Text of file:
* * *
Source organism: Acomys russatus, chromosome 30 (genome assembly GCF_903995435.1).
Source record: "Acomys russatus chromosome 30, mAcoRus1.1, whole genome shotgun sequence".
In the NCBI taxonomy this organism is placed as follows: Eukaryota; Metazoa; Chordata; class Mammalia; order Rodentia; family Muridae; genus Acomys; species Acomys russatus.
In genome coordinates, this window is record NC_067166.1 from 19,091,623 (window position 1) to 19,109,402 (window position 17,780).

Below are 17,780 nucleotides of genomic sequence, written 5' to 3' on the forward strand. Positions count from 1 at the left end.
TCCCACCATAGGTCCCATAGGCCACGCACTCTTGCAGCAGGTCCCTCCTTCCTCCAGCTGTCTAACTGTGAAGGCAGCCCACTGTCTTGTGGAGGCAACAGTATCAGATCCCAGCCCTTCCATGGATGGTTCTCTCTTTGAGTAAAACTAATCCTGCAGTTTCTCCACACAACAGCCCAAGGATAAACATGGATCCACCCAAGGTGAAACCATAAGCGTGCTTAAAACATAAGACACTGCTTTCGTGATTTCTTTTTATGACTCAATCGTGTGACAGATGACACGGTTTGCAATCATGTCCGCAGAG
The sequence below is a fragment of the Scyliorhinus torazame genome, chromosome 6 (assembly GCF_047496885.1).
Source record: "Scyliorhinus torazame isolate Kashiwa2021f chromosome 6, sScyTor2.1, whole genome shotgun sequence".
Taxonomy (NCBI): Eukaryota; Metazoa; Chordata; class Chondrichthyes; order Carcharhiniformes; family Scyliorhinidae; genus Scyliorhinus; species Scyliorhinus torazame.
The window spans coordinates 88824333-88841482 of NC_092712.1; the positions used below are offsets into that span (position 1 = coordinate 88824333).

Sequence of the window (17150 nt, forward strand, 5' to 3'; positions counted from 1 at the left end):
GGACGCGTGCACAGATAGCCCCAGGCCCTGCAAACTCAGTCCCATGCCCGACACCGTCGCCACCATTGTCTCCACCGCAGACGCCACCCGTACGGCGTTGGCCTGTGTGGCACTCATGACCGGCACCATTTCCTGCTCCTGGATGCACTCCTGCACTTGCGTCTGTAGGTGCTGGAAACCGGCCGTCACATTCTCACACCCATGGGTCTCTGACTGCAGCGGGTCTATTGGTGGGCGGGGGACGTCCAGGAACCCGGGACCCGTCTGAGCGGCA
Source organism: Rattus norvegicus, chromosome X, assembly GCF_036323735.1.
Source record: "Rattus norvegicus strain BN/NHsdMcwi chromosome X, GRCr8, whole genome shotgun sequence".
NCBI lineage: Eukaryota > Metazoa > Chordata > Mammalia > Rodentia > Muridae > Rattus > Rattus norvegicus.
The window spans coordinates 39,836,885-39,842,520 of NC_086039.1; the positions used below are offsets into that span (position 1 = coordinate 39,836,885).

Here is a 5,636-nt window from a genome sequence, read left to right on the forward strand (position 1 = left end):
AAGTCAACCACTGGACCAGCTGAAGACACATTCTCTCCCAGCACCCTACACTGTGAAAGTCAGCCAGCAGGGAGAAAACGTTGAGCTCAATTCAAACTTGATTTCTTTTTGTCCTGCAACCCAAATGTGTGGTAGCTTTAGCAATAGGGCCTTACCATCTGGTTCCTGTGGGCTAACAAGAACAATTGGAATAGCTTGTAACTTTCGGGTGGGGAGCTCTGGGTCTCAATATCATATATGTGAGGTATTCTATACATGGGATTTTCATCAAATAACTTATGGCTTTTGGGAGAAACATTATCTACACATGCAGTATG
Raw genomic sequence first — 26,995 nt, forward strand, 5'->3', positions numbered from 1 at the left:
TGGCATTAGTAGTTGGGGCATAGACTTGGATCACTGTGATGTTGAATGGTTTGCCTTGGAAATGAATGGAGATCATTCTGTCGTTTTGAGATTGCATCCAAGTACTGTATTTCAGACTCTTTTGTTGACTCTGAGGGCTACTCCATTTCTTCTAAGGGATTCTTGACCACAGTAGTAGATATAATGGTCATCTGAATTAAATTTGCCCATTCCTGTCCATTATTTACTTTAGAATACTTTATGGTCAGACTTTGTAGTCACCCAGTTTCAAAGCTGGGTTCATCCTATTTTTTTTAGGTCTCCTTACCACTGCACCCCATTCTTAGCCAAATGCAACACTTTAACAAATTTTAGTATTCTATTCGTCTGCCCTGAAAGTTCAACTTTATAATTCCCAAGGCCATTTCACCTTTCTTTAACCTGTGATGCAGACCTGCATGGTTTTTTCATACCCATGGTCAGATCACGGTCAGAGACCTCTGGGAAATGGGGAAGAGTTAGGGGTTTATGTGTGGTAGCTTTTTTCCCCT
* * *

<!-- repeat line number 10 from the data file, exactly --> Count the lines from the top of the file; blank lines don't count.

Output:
The window spans coordinates 88824333-88841482 of NC_092712.1; the positions used below are offsets into that span (position 1 = coordinate 88824333).